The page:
This week, the United States Supreme Court heard its first case connected to a major true crime podcast- the superb second season of American Public Media’s superb anthology series, In The Dark – and seems likely to quash the result of the sixth trial of Curtis Flowers for a Mississippi multiple murder. Today, the High Court also heard its first case connected to a true crime podcast – the first of The Australian‘s efforts in the genre – and refused the Attorney-General special leave to appeal the NSW Court of Appeal’s ruling that NSW’s double jeopardy statute did not permit a retrial following the defendant’s acquittal on charges for multiple murders in Bowraville.
In the first quarter of this year, the High Court granted special leave to appeal in six cases: two in its February oral hearings, three in its March oral hearings and one grant on the papers. The cases the High Court will hear appeals from later this year are: Continue reading
It is sometimes difficult to judge when enough is enough with unrepresented litigants. Anecdotally, when I worked as a litigator and in the court system, I observed that a fair proportion of unrepresented litigants possessed one or more of the following characteristics:
- An obsessive fixation on their grievance;
- A tendency to produce giant wads of documents in support of their claims (some of which are irrelevant);
- A tendency to file documents which use quasi-legal jargon but from which it is very difficult to glean any real issues. Such documents also often have combinations of CAPITALS, underlining and bold text to highlight certain points;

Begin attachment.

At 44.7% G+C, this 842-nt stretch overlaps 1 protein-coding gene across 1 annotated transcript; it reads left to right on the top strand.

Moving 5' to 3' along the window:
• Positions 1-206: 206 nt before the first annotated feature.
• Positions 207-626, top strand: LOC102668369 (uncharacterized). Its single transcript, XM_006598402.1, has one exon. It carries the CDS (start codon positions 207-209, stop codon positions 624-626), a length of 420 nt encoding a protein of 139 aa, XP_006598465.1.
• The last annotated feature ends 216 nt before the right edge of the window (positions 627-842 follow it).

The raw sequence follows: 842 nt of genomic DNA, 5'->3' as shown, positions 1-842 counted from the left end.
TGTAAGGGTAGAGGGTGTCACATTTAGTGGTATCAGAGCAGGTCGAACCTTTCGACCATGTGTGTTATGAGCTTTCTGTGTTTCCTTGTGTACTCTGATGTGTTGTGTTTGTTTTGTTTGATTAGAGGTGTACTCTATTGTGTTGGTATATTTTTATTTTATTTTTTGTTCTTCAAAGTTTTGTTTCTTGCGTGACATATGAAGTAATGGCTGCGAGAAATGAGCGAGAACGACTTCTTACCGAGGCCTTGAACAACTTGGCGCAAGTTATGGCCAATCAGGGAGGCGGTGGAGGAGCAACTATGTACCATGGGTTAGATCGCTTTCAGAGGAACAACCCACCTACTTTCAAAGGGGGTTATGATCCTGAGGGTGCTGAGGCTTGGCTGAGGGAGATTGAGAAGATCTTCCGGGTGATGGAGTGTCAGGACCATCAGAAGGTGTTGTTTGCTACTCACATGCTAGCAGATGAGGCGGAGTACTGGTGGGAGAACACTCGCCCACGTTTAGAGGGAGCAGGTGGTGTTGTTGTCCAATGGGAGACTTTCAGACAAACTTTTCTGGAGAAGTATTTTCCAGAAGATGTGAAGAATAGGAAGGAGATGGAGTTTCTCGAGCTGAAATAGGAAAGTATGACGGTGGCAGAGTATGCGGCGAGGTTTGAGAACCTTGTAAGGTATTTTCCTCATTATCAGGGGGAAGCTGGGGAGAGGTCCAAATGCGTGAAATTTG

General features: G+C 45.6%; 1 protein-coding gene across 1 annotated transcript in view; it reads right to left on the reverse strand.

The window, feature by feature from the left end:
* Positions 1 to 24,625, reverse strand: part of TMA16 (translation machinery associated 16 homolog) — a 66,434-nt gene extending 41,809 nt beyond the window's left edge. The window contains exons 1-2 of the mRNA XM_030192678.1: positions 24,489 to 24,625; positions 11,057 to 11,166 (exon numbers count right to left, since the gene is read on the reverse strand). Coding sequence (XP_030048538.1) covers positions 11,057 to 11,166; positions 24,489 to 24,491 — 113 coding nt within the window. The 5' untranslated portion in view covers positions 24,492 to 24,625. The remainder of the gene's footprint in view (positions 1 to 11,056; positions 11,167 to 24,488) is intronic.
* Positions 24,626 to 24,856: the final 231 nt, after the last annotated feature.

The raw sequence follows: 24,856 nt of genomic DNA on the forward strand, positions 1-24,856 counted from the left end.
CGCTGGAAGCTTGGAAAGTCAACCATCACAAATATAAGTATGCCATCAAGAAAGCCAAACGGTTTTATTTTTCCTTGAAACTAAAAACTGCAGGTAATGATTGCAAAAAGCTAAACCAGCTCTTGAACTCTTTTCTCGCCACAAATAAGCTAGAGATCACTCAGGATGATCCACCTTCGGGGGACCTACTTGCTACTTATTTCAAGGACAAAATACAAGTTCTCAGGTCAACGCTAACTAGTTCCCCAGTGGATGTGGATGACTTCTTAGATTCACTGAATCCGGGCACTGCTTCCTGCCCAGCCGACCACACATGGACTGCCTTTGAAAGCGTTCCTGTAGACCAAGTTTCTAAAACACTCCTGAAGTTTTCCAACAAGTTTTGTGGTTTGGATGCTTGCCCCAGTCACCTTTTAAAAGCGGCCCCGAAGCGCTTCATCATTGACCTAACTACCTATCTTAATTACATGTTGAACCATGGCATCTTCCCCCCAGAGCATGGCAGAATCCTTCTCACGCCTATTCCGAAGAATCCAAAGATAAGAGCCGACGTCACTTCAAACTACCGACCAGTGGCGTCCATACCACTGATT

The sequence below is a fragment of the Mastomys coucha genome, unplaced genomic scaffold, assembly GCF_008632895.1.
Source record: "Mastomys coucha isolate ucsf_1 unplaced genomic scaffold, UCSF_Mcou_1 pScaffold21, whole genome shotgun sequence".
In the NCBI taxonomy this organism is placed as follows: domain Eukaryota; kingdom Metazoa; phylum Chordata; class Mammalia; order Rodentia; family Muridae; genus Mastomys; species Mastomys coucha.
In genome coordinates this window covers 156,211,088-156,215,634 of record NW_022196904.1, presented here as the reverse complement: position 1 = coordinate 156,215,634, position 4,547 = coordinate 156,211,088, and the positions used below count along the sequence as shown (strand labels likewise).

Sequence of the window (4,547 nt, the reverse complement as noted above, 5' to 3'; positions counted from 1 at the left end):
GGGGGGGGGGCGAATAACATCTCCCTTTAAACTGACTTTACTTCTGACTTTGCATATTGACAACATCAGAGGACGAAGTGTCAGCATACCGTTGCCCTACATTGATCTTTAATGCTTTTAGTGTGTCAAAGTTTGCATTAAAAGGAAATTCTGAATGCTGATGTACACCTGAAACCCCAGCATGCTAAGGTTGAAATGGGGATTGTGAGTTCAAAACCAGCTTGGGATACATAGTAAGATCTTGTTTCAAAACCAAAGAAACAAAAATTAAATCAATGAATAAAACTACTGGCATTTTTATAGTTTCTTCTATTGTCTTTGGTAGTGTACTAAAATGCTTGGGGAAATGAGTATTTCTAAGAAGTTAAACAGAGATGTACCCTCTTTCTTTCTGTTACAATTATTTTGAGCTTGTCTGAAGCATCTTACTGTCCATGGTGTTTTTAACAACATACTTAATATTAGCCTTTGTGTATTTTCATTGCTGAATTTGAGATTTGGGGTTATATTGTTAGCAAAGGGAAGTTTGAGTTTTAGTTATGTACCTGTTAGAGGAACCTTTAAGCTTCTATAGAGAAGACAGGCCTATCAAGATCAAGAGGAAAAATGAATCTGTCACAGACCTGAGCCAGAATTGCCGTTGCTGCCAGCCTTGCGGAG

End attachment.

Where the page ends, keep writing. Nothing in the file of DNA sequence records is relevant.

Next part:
- A refusal to listen to advice on their claims, and a corresponding tendency to get angry when someone suggests that the claim is not valid; and
- A tendency to generate conspiracy theories as to their lack of success.
However, there are occasional success stories, even before the High Court of Australia. For example, in the High Court case of Gambotto, the Gambottos represented themselves in a case involving oppression of minority shareholders, and were successful. Courts and lawyers can’t automatically write off litigants in person, because everybody deserves a chance to make their case. Consequently courts tend to be reluctant to declare someone a vexatious litigant (meaning that they are unable to file any further proceedings). In the High Court, this is achieved by a vexatious proceedings order made pursuant to s 77RN(2) of the Judiciary Act 1903 (Cth). Continue reading